Logansport Pharos-Tribune from Logansport, Indiana on September 24, 1896 · Page 9
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September 24, 1896

Logansport Pharos-Tribune from Logansport, Indiana · Page 9

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Thursday, September 24, 1896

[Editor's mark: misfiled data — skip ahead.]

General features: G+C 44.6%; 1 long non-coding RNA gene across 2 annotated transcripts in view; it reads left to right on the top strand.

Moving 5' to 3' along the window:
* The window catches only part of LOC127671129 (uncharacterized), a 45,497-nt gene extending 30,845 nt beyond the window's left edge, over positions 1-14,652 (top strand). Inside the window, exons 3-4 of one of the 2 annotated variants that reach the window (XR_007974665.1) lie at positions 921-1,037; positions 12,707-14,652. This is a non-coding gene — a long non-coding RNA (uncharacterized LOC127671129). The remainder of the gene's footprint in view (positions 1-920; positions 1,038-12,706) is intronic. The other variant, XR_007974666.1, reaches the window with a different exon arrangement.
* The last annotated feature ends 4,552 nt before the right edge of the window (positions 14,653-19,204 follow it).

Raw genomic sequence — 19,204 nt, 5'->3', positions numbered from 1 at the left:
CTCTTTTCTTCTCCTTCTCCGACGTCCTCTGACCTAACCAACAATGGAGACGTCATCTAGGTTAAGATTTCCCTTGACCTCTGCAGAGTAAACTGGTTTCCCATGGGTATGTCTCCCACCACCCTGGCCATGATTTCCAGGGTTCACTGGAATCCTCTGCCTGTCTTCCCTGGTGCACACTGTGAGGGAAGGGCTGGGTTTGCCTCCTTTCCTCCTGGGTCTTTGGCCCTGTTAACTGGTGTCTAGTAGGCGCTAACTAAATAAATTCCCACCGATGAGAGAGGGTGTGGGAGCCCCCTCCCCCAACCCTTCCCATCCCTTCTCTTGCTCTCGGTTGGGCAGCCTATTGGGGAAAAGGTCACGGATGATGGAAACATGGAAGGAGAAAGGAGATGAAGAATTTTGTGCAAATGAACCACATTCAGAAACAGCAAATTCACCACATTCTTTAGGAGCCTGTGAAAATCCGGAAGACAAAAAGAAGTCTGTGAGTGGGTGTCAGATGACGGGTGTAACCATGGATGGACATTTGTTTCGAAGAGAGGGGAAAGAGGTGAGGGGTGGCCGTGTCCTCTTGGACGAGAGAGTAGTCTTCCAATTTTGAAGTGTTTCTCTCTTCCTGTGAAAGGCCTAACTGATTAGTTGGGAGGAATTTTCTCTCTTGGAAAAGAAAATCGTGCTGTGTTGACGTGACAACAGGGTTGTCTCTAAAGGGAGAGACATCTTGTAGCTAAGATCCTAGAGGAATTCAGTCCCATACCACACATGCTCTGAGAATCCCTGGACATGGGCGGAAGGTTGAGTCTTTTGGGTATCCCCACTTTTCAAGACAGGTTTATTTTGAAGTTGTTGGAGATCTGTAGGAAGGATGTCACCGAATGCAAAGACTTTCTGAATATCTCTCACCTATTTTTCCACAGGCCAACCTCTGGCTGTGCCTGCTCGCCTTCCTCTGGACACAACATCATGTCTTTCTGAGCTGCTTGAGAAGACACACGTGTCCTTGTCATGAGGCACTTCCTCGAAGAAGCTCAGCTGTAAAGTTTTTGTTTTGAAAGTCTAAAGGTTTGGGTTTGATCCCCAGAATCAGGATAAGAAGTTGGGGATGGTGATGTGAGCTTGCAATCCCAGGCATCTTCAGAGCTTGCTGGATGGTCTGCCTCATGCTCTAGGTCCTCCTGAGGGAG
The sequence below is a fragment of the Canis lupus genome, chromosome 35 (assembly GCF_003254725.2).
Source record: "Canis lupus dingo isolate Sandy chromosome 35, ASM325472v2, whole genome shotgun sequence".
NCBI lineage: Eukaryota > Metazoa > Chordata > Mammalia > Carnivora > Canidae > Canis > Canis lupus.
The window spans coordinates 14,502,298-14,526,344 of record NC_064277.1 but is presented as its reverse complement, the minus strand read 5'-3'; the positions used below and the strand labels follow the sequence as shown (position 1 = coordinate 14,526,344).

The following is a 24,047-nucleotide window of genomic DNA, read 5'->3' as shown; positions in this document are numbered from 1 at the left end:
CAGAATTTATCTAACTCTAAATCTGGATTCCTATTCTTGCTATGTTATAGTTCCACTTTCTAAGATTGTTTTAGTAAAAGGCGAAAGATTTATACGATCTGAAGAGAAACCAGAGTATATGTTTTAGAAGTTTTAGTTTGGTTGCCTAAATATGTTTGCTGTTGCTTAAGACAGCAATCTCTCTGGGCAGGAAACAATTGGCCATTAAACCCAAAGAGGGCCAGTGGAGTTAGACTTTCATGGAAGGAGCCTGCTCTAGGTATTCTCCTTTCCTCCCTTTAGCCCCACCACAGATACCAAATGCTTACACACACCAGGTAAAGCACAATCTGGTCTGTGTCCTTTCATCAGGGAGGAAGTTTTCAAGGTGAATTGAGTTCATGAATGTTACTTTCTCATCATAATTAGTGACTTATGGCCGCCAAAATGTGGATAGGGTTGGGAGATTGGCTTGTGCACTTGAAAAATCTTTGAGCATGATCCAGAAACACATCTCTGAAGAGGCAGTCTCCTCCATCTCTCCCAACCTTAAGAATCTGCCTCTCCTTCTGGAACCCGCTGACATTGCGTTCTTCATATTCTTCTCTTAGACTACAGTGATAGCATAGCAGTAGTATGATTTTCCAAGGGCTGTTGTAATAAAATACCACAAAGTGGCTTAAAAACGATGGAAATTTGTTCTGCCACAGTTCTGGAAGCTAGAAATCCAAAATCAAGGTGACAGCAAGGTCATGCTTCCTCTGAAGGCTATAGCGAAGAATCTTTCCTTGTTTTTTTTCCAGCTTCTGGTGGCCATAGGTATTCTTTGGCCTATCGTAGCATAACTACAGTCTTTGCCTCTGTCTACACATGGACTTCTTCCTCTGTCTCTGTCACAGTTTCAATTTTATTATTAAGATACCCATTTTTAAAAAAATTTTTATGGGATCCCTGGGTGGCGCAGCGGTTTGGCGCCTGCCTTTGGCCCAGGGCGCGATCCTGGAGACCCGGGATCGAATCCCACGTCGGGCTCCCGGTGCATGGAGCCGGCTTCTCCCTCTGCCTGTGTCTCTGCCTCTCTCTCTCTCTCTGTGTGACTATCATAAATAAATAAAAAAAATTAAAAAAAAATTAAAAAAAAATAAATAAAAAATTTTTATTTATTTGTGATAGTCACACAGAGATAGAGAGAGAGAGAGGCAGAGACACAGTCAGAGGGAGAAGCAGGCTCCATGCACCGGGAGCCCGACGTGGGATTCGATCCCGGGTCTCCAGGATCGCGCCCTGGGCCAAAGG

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•.i-:,.;, YI S-.,,,;,>:V: ••,.: LOGANSPOM. INDIANA THUKSHAY, SEPTEMBER 24,1896. SPPLEMENT, ™->~>. 'fSi*' t» GOV. FLOWER'S : ARRAY OF FACTS. (Speech at tjie Sound Money Convention, ISSUE, AS CLEAR AS NOOITOAY. 8how< Clearly ftt Indlumpolli' That Ilia of the Country Keinlt from Competition nod Th»t the W»«« Have Been the ». gathering Is notlro to the' world -•the Democratic party lias not yot sur- Adored to Populism and nnarchy. Tho - exounded trinos wore established as the policy of tho government, such predictions being merely tho extreme expression of party politics, but In this election the Issues •around .which tho battle is waging Involve the Integrity of our institutions and tho sacredness of our national honor, and when men havo Btlrrod that deep well of sentiment ordinary party differences disappear, thu moral Issue predominates, and.all gooii citizens stand shoulder to shoulder against thoso who would defile the American name and undermine tho walls of her political structure, Mr. Bryan bikes pains to reiterate, In about every second speech, that ho stands squarely on tho Chicago platform and supports every one of Its plw.ks. Ho has not yet announced hisao- ooptauco Of nil tho planks of tho Populist platform, hut Inasmuch as those a™ only, different In do-rco, and ho has been Identified with Populism quite us much aa with Democracy, It Is but fair to assume thnt ho stands'on both-platforms. No ' ; ,? ui . t ^ radical in his views T^. !: .p S , ns Altgold cr 'find- 'W j les of Democracy, expounded •n and exemplified through a- panmiryu. national history, »™ not dead '^Ifcw-aso thoso principles have boon ropudi- Scd by ft- convention calling Itself Dom- 4boTOtlc,'"but controlled by undemocratic Influences. Thoso are, true Democrats who remain true to the principles of their party, nnd'who refuse to bo-bound by pnrty doc- taxations' which 'hotroy pnrty faiths and broaton both pa*- and country with dis- !• 'j~t ™ ' ^ ;: vlpy our prcsonv.*>e«! wo emphasize the -ji«wlno character of our Democracy and /^demonstrate the patriotic nature of our '•'•-wrtlwwishlp. There havo boon numerous wi^aatahoofcin political history where In the <&iine';of'pftrty.loyalty men have justified ^^r nonsupport'of party platforms or 4<Sadldate»,.nml in too many such cases '•'"""" the movement failed because, when •ed, Its Inspiring Influence was found nothing higher thnn a-desire to o disappointed r.'.nbitlons or to ovor- r a political organization. TO snch sordid motive can bo o.inrged . .'ifeist this gathering. No Democrat hero ... JugTh'thonors from those who framed the "Chicago platform. Every Democrat hero - \BVly political humiliation to expect In : invent of tho succosa of tho Chicago V-of No Democrat honored hero by being j ' o the. candidate of this convention can x. 1 ' '^forward with any reasonable hope to '••>;- Selection. None of us who helped to ^aomlnatohlm can expect to bo participants VHln any distribution of political favors. Wo '-are horo-hccausowo lovo tho Democratic ?arty and because wo lovo our country. •g-Miiat Is tho Inspiration which liaa drawn ^together and encourages our action. V it is tho fact which evidences our si*-. . ty nnd makes our cause strong with "-• : r people. For myself I civn say ; that for £.Covcrlm f -Jcontury X havo boon unfllnch- in my support of Ucniooratlo prlncl- .and'I do not propose to give them up evbrf.lf I have to bolt my party pint-. ^ and ticket In order to maintain thoso ',<ripkM. I have lived and worked or : party in u town and county whore Dem*7 _'.__ — * —. •«...» Ih T<rna onlv bV OO- radica n s vews , Tlllronn, not qulto -. iru'ik as Tom Wat' 1 ^ •on, ho is novorthiilo.'* a«- •"•'•r'--.". of tho revolutionary forw behind him— •ambitious, unsteady and unsafe. Ihoro is nothing In his career or In his present ut- terancos to'onconmgo the hope that If elected ho would rlsoabove his surroundlnes.or gtay the hnnd which threatens to destroy and pervert. Bryan, tlie Word Jiisrelor. An untried man, a' domagofeuo, a wonl 'Juggler, he perhaps wilt represent the rest... loss mob from which ho rose, and- with characteristic recklessness does not hesitate to appeal to base human passions in order to attract votes. That In this incendiary's role, standing, as ho professes to stand, on principles as un-Domocratic as those of Horr Most, ho should deserve by any conception of party regularity, the support of true Democrats is past comprehension and explainable only by Ignorance of tho man and his platform or disloyalty-to genuine party faith. No sound conception of party regularity can justify encouragement to social disorder. Not. even the honest be- Uovor in a silver standard or tho most.en- thusiastic blmctalllst can, f ho bo a, patrl-. .otic c'.tl7.en, conscientiously support the 'forces of polttlcalanarchy. Even the advocacy of free silver-coinage by Bryan and nSany'of his nssoolatw is only a-cloak for -the spirit of re'volution-bohliul ». Every true blmotalllst must.Mush to havo his cause'dependent for success upon thoso who would ^organize the supremo Sort when Its decisions do not plea son. ptrty convention, who would repudiate the national dent If free silver coinage did not accomplish bimetallism, who .would nt- tompt to destroy tho sanctity of prhato CoXc'ts, Who would have th« -mvenimont talnod by the mcn'wli'o dominated flio Chi_ cogo convention or by tho method implied In the Chicago platform. There Is roason to doubt whether tho forces which controlled thnt convention even desired to accomplish ' bimetallism. Tho word bimetr alllsm does not appear in the P! ttt -°™The convention by an overwhelming vote .rejected a proposition pledging tho eftW£~ inoiit to mulnUin the parity of tho two motals. Tho disposition of tho convention, as indicated by its expressions and its actions, was toward silver monometallism or todeemablofmtmoney. As well m ght tho ark of tho covenant havo been Dtrust- ^ofbli^Cto^ev^onS L 1t d0 lsto n t d acSlt task to show that under present conditions free coinage of silver by the United States ""M^ -result in silver monometallism. - to °"°° experiments in that direction have nlioug caused tho loss of a great part of our gold -from circulation. Part o It »« gone abroad, withdrawn from Investment In our industries, w ,d'part has been hoarded for tho day when It should bring n high premium. Our government can go t none except by Incrcasini? tho ^"""SSfflW tho burden of taxation; About ?100,000,000 in' gold is in the United States tea* urj- to support the parity, not ijlono of tho 840 000,000 of greenbacks, which wag Its oiiional bushels upon tho markets or the. world. Tho mmo cheapening in the cost of boots and shoes, of hats and coats and other clothing, which has followed oxcos- shi production In tho manufacture of SMO artldw, has been manifest in the «- cosslvc production of agricultural prod- It is tho old familiar law of supply. o o New York hay Is selling at *1G per ton; last year ItwastlO per ton Do our silver friends a^<»that to the demonetization of silver? They niiuht to if they wish to Inconsistent -Sll- ver oll«« I" «» P° ckct ?° f th ° ;ml r ° Wn " crsnre «* no bonoflt to western farmers What tl^ey want Is prosperous conditions Whkh will P«t Gi^or dollars In tiwte own pockotB, dollars which, when taken out, Will buy just as much as gold dollars. Decline of Frioen General. • However much tho prices of agricultur- products. havo declined they have not n—too devoted to tho interests.of •by ' But In no test of partisanship, been a better friend of tho Dem- .iteratio party than I fed I : «m todaj-la ' 'fining with thoso who would save the •:&im.. from'tho abyss toward which It bos • to' roe Is this ' Democracy upon jfhoso' principles I was rcwcd and for f^^L h ^^^^ - n =r;^ r s^ri us for party and public Irnr-r. And „.!» I'lovo my party and my^couivtry 1 There to do what I canto shield them at ChicagO h dld that aspersions cast by them conditions restore oimecm".-..", "•"• •- r~- bring myself to Intrust so delicate and In portent »n undertaking tomon of Bryan s. Inexperience or associations, and I won d suffer forever the aUegod evils of,a gold standard before I would bo a party to oon- tompt for law, to au attack on our hlghes court, ond to a subversion of our form of ^nmerit by loiullng It down with nn- govommontal functions. Bofore such a fpoctaolo how would tho (.bodes of Jeff er- ^ J;icksou and Tlldon shudder and ^'^Uslhavesald, Mr.. Bryan boldly oSSSltly attempts to dive. Attention from tho revolutionary spirt •which pervades most of that doeu- .ment by confining .tho larger" port ofhis ™t,He utterances to what, ho calls blmotol-. ; and he evidently hopes by ™«8 n1 Importance of this - S U cu= U ^r^^cTCS ^In^n^n^a^tS height put upon It. Only by heroic means L the go^nment boon able to prop up ho Immonso superstructure. But e\an tno p?o?poct of unlimited .liver coinage, onder present conditions would make that fonn dntlon disappear as in it a quicksort IwA you and I and ovory man who :ius proper-: ty or wages would find their value clwnged fromn gold to.n Silver incsisura This would lie tho curtain result of im- -poslng Juch an additional burden "pon •the government, but when with that in view we consider tho disposition of governments to -strengthen their gold serves and tho suspension of ( rcoi ' 11 -" coinage In India, which Jins heretofore Sen^tho world's sink for all Its wrplus allvor but is so no longor.'.tho conclusion to SoVltablo that wo woald bo ruduccd o o silver basis, and to u very cheap silver ^ch'ali^c of standards, ^ n readjustment..of values, not only In tho fear which they would excite,-but in tlio actaal m"ury and Injuftico- they would produce^ would to. the E^tcst.commer- cial nnd industrial evil' ImagimO^ It would MKin, In the flwt place, tilS withdrawal of hundreds of millions of capital Invested in our industries. Uses For ForclBO Gold. ' • Sneer as Mr: Bryan may at our dependence upon foreign gold, tho bare tot:remains that without It tho building of o,ir •£ent railroads, th^"'"*?^*^* farm areas; tho development of our mines, the building .up'of our Induntr nil the stimulus to prosper! . have Klvon—would huve been ' y years., Foreign gola-to Mr- w- dlstortcd vision and demagog c mind, ' of ! ycl!ow fever—what is It'lmt Eumtu. ,.Moli gives work nnd wages, to our citizens, adds to the V^*. 10 ^^^ tie's, makes necessities out of the ^ orln " usuries of life, increases the comforts ami convenience of living, adds to our co i- r'g wealth and prosperity,"until "mvlly ™.™ ^-111 1-p rlnh enough and prosperous cnoug tc >ll 1 ^artof .our o.pltal.'to other ^^-fortun.to o P r advance,! nut ous and In 1ST2, according to government re- 1 mil 12 17-100 cents.. No such proportionate reduction has. h P on seou in the price of wheat or corn.. ThTave^e price 5 wheat In 1870 was 80 cents per bushel in gold, loday it is 50, Mnts-fl. reduction since 1870 Bcarccly half ns-irreat aa tho reduction of freight rates- Mr Bryan's assertions to tho contrary notwithstanding, ^ Tne Atlantic cable has produced the mmo result as regards the rate of Interest D n money that the opening of new lands ? bo extension of transportation Acuities and excessive production havo produced In the prices o£ wheat and corn. It tap i the money supply of the world and brings It to our service. Gold. Brine* Cheaper Interest. our debts In tho kind Oulvr friends claim that the gold dollar has gone up to 300, while tho silver sdn of various Influences wages have risen. ; Harmful to Kallroad Men. 1 There nro soino classes of employees who/ would bo especially affected by a^silver- .standard. I refer particularly to the, sSo.OOO men who ger their wages fronx. steam nnd street surface ra h-oads. Most- oftho' money invested In thoso enterprises, •IB reprcsontecl in bonds, whoso principal and interest are payable in gold. The an-, anal payments required by these obligations of indebtedness nro hundreds of millions of dollars. - If goldgoestoaproml-. um tho holders of these bonds Insist that •$Sr 'terms shall bo fulfilled, and the Interest bo payable lu.gold, it means that, tho railroads havo got to raise that amount ^$gS?&^£g8&. •&&^'S^S^: uncertain omplcyment. • U the companies, have to pay 100 cents premium on gold to ^tisfy their Interest demands, it meanft. doubling their fli-.od charges, and this in the case, of nino railmadsout of ten moans bankruptcy. They cannot increase their, mte of fares,' for that tho legislatures will, not nermit They cannot exact payment of fares In gold. Therefore they must repudiate' their-obligations or cut down. wages-they certainly cannot increaso. ™^cs Whichever horn oC the dilemma thcv choose therefore--.! repudiation of obligation or a reduction of wages -tho employee is no gainer, for even were thcro no reduction of wages under tho free coin-, agoof 50 cent dollars ho ought to rocolvo, twice ns much wages as bo did before In order to put him on an equality with pro-, vious 'conditions, Tho purchasing power of his wages, If the rate remained tho some, would bo cut down one-half. Against such threatened calamities wo have mot as Democrats and as patriots to protest: "Our purpose Is too serious to per- St differences on minor matters orper- TOnanoalousies to divide our councils or weaken our influence. We have come here Ts Democrats to osert such influence as wo may have among Democrats for tho Kood'of our country and tho preservation ' of our party organization for other periods ° f St f t^n say tint in this convention any false note of D-.-.-jcracy was ^ n ^d. Wo Btand for all thr-s should Aspire good cltlzenshlp-for h.^st money, enforc9j.. B>enfof law and or-l.-r, respect for authorr. ttf, tho preservatlo:, ,.£ tho national credit, tho just payment of debts, the dignUy and 'welfare of labor, tho prosperity and fair, name^f America. United in sach a cause we ban go forward with tho'Amorlcan.flag STour banner and the words "National Democrats" inscribed on Us folds. Wo. know no sectional issue or ntorest. We. stond behind the brood shied of. patriot ism and in that sign we^shall conquer. 108 or otncr ioiuiuu»u i^^.«^ -—-• ^•racy that of tho man they nro now vlllify- ?!•';!* Ing", Grovor Cleveland.; •'*• Chl«aito Platform 1 Uo-Ainerloani '"^ Tho danger of tho Chicago platform llo» f f - ,,ot alono nor chiefly in Its dec aration for Srrflnancial policy which would be, rulnou*.. ^ The dancer lies in tho revol.itlonary mini|\ onS.wl.lch controlled the convention and l% n lmatedits platform. Men may . nstly j differ ni to tho host scheme of national flnancefand may debate their dittoronces Without recrimination or without qucs- •SS tho honesty of motives. But when ssttAasfS^.Sps? sff£ssfissssi^z scssssrfCK *S£* majority raise aloft .the j™ 01 ^ banner of tho poor against the rich attack the integrity of tho supreme court, throat' en the subversion of constitutional gunr- • nntocs, Incite disrespect to law and anthor- ' "ty suggest und in. substance-recommend fe-ito" repudiation of national i and private ^obts and reject by Intended Implication 'the fundamental principle of- Domocran*- th»t that government governs, best wni , governs least, ttun it is time, not only for Democrats to forsake that mpUcy and un American gathering, to reject • that nn_ Democratic and un-Amorlcau enunciation of doctrines, and to join, In s-.v.-h manner as may seem best, with, all jiatrlots who cherish their country's honor and wish to protect tho welfare.of its PCOP' 0 - . I mistake the moral sense of tho Amort con people «tho action of the Populists at Chicago, To-onforcod and emphasized by v Sie action of the Popollsts at Si Louis inotroklBdlod tho spirit of American and awakened the' American jcience to tho national dangers which rffcin the forces, and inftwnces behind ™4nondSowoll or Bryan and Watson > real issue In this onmpalgn.is anissu atriotlsrn. In monya pawldontlal olec rhaTtho flght waged, llercdy. between Sndvocotes of different'-political dot ' and 'the rula'/of"4h'e:ooti3»Ty. nu freely predicted U either sot of doo r ^ T t^. Ijo the movement of —. -.. ir t tho' classes, 'to make Democrats omicLuo 13 involved, aud this should ot justify a breaking of .Pf? « 08 - f "* hit-kind of tactics should deceive no one. Wo believe that Mr: Bryan's arguments or free .liver are. fallacious and demo- ^IcTbut wo oppose his ^candidacy not fes^of^^i^r ^zv^™ff$%?? ho ver£ opposite of Democratic, and the upMrTot which demonstrates tho unfl - •Zsrif Brvan and his associates for posl- ions of p^bUe trust. Let not this fact es- ,1™ Democratic ottontlon. Every appeal n^honnropof party regularity 'to.fiapport the' BryanlloketV an ar»««V to suppo: iho governmental "- SI p« cent l».r roonth,.an m that By thUr same Atlantic ca- na to money in England, Gorand Holland, tho rate of interest on government bonds, has been reduced a to 3X per cent, and tho rate of wostorn cities does not now «- ced rom 0 to. 3 per cent per annum,^nd 'good mortgages havo been mode in Chico- Topeka and Santa Fo ^ EX-SECRETARY SCHURZ. L1IHLLU w* t*"ii..» norform 'tho -flamo good' mission, ^- thougMt bo, foe other people? Who would rejeof it -botouso.lt conies, aa some of H probably di.cs/ from tho drones of Europe? To what bettor use cub tho accumulated wciiltl. of England's aristocracy be put than to build up American industries? The'withdrawal of Europeai\ capitnl would still further depress values and en- 'ooaraBo' panic! So largo a proportion of our business' Is dona on credit, and cred t islueh a Blender Biipport, that when credit 3 attacked, It matters not how much ir.on- oy?there may to in. tho. country,'t will r'-i ™thi.V'! 'to prevent tho contraction **•" •'•"• .•' * .. _ , • ,,,rtrt n MrtTl B h.» S Clearly Thmt Free HllT«r W.«W Knln Indultry. : Hon. Carl'Schurz, ex^secretary of the interior, addressed'on immense audience in Central Music ball, Chicago, on Sap- tember D.. Speaking: of a possible free- silver victory, he said: Consider what the immediate conser quenccs would be if Mr. Bryan were ress to quenccs wou . elected president, with a congress to course be worlc? 'rue suclacn disappearance 01 our gold from circulation would pro- ; '(hiee the most stringenfccontraction of y the currency, on record. Businessmen,. • who own money nnc! at the same time |'. 'have money due 1hcm will be forced to • collect' that money by every means at '.their disposal. Kobody will be inclined to lend out money except upon, ex-; -.. traordinary security. The banks will ; •naturally consider it their duty to keep 'themselves strong, and therefore, to call in loans and to restrict their discounts and advances to business men with the ' utmost caution. Business establish-, ments, manufactories, mercantile houses, unable to get the money .for meeting their obligations, will by the hundreds succumb to their cmbarrass- Bients and tumble- down like a row o. bricks. Others Tvill cautiously restrict their operations to the narrowest possible limit, and wage-earners by the tbou- •eands will lose their employment and be turned into the street. How can I foretell these things with so much assurance? Because they have, already cast their shadows before. Do , you remember the crisis'of 1833, when . the silver basis was in sight? And now ogain the mere apprehension of a possi- . bility of Mr. Bryan's election and of the H consequent slipping of our country upon :the silver 'basis has already caused un- . told'millions' of our securities to be thrown upon, the market in Europe as well as here. • • Scores of husiness orders are already recalled, a- large number of m anufactur • ingcstablishmentshave already stoppeo or restricted their operations, enterprise is already discouraged and nearly paralyzed, many-works of public utility by'industrial'or railroad .companies have already -been ' ordered off. thou sands of workingmen are already -thrown out of employment, gold is already/being hoarder, capital is already being sent out of the country'to be invested in Europe for safety. • And why all this? Kot, as the silver men foolishly pretend, because the existing gold standard has made.money scarce, for capital is lying idle, in heaps,: -cores upon scores of millions, faivly yearning for safe employment >o. Ask those.concerned why all this hap-, pens, nnd with one voice they wxll tell you it is because they apprehend serious . danger to every dollar ventured out through the change'of our standard of value in prospect, through the debase... • . ment of our currency threatened by the free-silver coinage, movement. And il these are the effects of a mere apprehension of a.possibility, what would be the effect of the event itself? BENDIX |N~A~POUT. Head Violinist In Thomas' orclxsstrm Feel* Slighted arid Will On'*Max Bendix, principal violinist in Theodore Thomas' Chicago orchestra, has announced his intention of with-. ' :i;v^d for : oC cm- Against of events No kind .,•:«- p^dl'otlon, to llnvLte"not"oBly the evil: Which would follow a silver stamtel. Iv.. ~. --1ch would follow Irredoemublc pa- oy for even purely .fiat, money be recommended In this Chicago platform. Tho. men-who represent such a conglomeration of ' poor . principles nnd radical notions are not Democrats. Thtv have no clalm:on Democrats, "jid Thoso mean 1 - - riflcos of liricca, dlminlshu.l ,,. S^'povc^J^I s^ratsSSs^^^ of tho" people thai; tho money which n'.wis: U re"the P Sehanecable .^Ino'of tUolvwrn- mnditlcs'ana florvlcos wul «clorlU-s rt«. Btr'uc'ture r.i thclv system of credit is sound .and stable nnd-will remain so. ' Brynn a Quack Doctor. Ono-chnrnctoristio of political remedies ndwinistcreu nnd recommenaca.by quack political doctors Is.that they area.llopcdto . cure alldiw.iiw. To every man In distress inany part of tho country the rtonioneti™- ilon of silver ^pointed out r.s the cat.se of ' Ma misorv nnd tho romonctization of fill-. vor as hls y roniedy: ' By reason of perfectly H- i\Vf\ °5 -VOllPS WgO. Aitwi.v *^ « ™»^rv^ P ^ S^fe^rc^ii 'Si silver connwj-. '* »"-•- —•- . ^ oasol i, 1 _ 3 ..V , to ndard and agroo to pay un- ame standard, the lender can af- lo:i-j. his money at a cheaper ra " B rT.n-.'A..a«,pilon.. , AH of Mr. Bryan's '.spcolbusplnas and arguments for silver are based on the as- •Sttori that the free colnagoof silver by the 1 United States alone would establish. aad maintain bimetallism-tho ; parlty of, •1.1 nml silver at the exchangeable ratio S !W to 1 If that assumption Is incorroet ^r m founded each of his arguments falls to e wound'and every one of , his.pred - « 'raotalllsm, and nearly, everything ho W* on that snbjobt Is equally ap F Hcablo to silver: nionometallism : also. ., _ !BimotBlll8m.ii.a genuine Demooratio but bimetallism <*» novor ta ftt- . cne.but-^thto. decline !• attributed by:, thoso political quacks to the demonetiza- tion of silver, and tho farmer, along with, ovoVy other man who finds it hard to mako both ends meet, is told that by ™™*"»: IBB silver wheat will go to $1 a bushel nndo her farm products will rise propor- If th.Is.woro true, rising prices the' commodities which UlOCt C11O CUliim""'" 11 "' — .-. buva, tho Interest ho pays'on his dobf. tho'freight-rates which.determine, tbo coet of (retting his products to-markot, and ho would bo relatively no bettor off, than before. To expert tho. farmer to .ao-. cept so great a delusion U to presume-upon' fats' intelligence. Ask ,tho farmers of ,ny "tote why they ore ,g ylng up tho pro- Suction-of-whc :l t and.eqrn and they will not toll you It 13 because of tho doprocla- .tlon of 'silver." 'They will--point to-those foTnot1ompoto > w'lth 0 .thoso / in. tho growth' '6? the Btaplo'cereals. And'they havo taken •to raislnB othorcrop's which are more prof- S aurt.less' .competitive. Thermo tendency is manifest throughout the agrl- ' cultural world. K.ot only have -thousands of dcres of western lands in America been . "hrmvl open to motivation, within reeent .years, but,in;RuasiaiInuhvandithe.Argen- tine .Republic, railroads and .enterprise bayo brought largo additional acreage un- dep cultivation andlwired mWlons of ad- ttmn WhOll no 1OU1J8 i" 1U '• K-..*.-.—-y may depreo^to before tho return of his "T sliver standard would work pnrticu- lar in u^r to wage earners. The rich and well todo can usually take core of thom- lolves but tho man who has a vital interest in every day's wnges, whoso family de- nonas upon those wage* for its bread and Cat is tlio person first to fool tho-.tojury ™d la t to feel any possible benefit from an inflation of the currency., Not only ho for' one year, or two years, or, ,s many years, feel tho offoct.of the itlon of industry and business which ot least-bo tho first result of a ehanBO to the silver standard, but when ?hat wore away, as. it probably would in thocwrsoof tlmo,and the full effects of u fflSn of tho'currency under unllm- ?tod silver coinage began to be manifested, hiTwould find tho prices of .food, of cloth- ta B of rents rising, but his wages would ^rn'aln- "tationary, for it is an«*°nomlo foot that in an era of rising prices wages ' ho tost to fool tho influence. . So long teadTwork is assured, tho laborer s 'jff under tho condition of fall- i such us wo have . had for many tho ".cost of production of com-: prCOlUtillVl YTl-V^ •- -"—O- match. Mr. Bryan would, of course, be anxious to.have his free-coinage law enacted, but that could not be, even if he called an extra session of congress, until some time in April or May, five or six -months after the day of election. But as soon as on the 4th of November the result of the election was announced 'everybody would know that the parity of, gold and silver would not be maintained. It having been made certain by Mr. Brvan's election that the parity of ?old and silver would not be maintained, there would bo'a rush upon the lieasury for the gold in it by the persons hold- inir frreenbocks entitled to redemption, and the gold reserve would be exhausted in'B twinkling.' Gold will'instantly disappear from circulation, to be hoard-, ed or exported.: Why will it disappear? Because every sensible person when making a payment will prefer to make it in the less valuable dollar, and hold the more valuable gold dollarlxack for more profitable use. Gold will therefore quickly rise to a premium, and we shall be on the-silver basis long before n free-coinage law con. be enacted Our daily transactions in buying and sell- Ing," in V*y&e and receiving waffes, will no longer be carried, on upon the, basis of the gold dollar worth IOCI cenl* but of the silver dollor worth.50 cents or 'thereabout, for the government-mil no longer hold up the silver dollar to the value of the gold dollar. That ,1s what the silver basifl means. \<m can study in Mexico how it works. The quantity of gold vanishing from circulation will amount to about $500,000,000, the. disappearance of wiich will make o. tremendous hole m tne volume of our currency. But, says tie silver man, thexe will be free wher. coinage to fill the gnp promptly with coined silver or silver certificates. Oh, no; my fellow sufferers. The ?isapP^-- ance of gold Will happen promptly after the election of Mr. Bryan, and there will not possibly be any free coinage of silver for at least six months,^and it will require a great many more months to fill a gap of $600,000,000. : .. What will happen meanwhile^: Ibe St ; Louis Globe-Democrat reports Mr. Bryan to have »id some time ago: I think it—meaning- the victory pi.,wo free-coluage movejneaitr-^will causu -a^ - nanie; But the country is' in a deplot- abl'e condition, and it will talve extreme ; moasurcs;.to restore it .to a condition of. nrosnerity." WheraSpon the St. Lows S pofntedly rcKs: "Evidently. Mr BrVa : n hBB-heara of the doctor who always threw his patient into fits before, •administering a»y .curative medicine. : Just so. , 'net" :' ttow,(«ien,r,would;Mr. Bryan s fit.. UU9 HJjUVliiJ^*-** 44** »*.».».««-.•——drawing from the organi^tion, with which he has been connected for ten years Mr. Bendix once tendered his resignation, just after the close of the > world's fair, because of friction bo-- twecn himself and Conductor Tborna* , but was induced to remain- Since the announcement six weeks ago, however that Arthur Mccs, of New York, bad been engaged as assistant conductor, a position to '-which Mr. Bendix, as con- ccrtmcistcr, thought himself, entitled, he has 'determined .to resign. The thought of sleeping with such' bedfellows, disgusts UndeSam. Fight In r Their Shndowi. The sixteen to one agitators who are urffinsr.the people to'fi^ht an ima^ary , money power arc merely warring. rJainst their own shadows. The only "money.power" in this country » a creature of the silver-He's imagination which is to be found nowhere because , W has no'real existence. Like the man whose fears of ghosts and hobgoblms lead him to see in his shadow cast by the moon a frightful monster ready to devour him, the cheap money advocate*. ece : In the effects of their attack on our financial .system, the work of an evil demon' which is destroying- -l)usiBCSs and •impoverishing'' the people. It is not creditable to the common sense^i-. the American voters' that; the ghost rtorles of deluded believers m free,sU- ™ should be listened to, much less so . 'that driycon 5 »dcrable number .of people khdnld- be scared by phantoms into a«- cejtiriff ft eospel one-half hmntaff «« one-half repudiation. Bu a Fondnem f o» O»t§. A'coloreamanin.IndianapoliBliasbeWi' .wrested" for the eighth, toe for steal- Jng ottts) He'iievcrsteals anytninfrcuc. end he has come to be Idiown as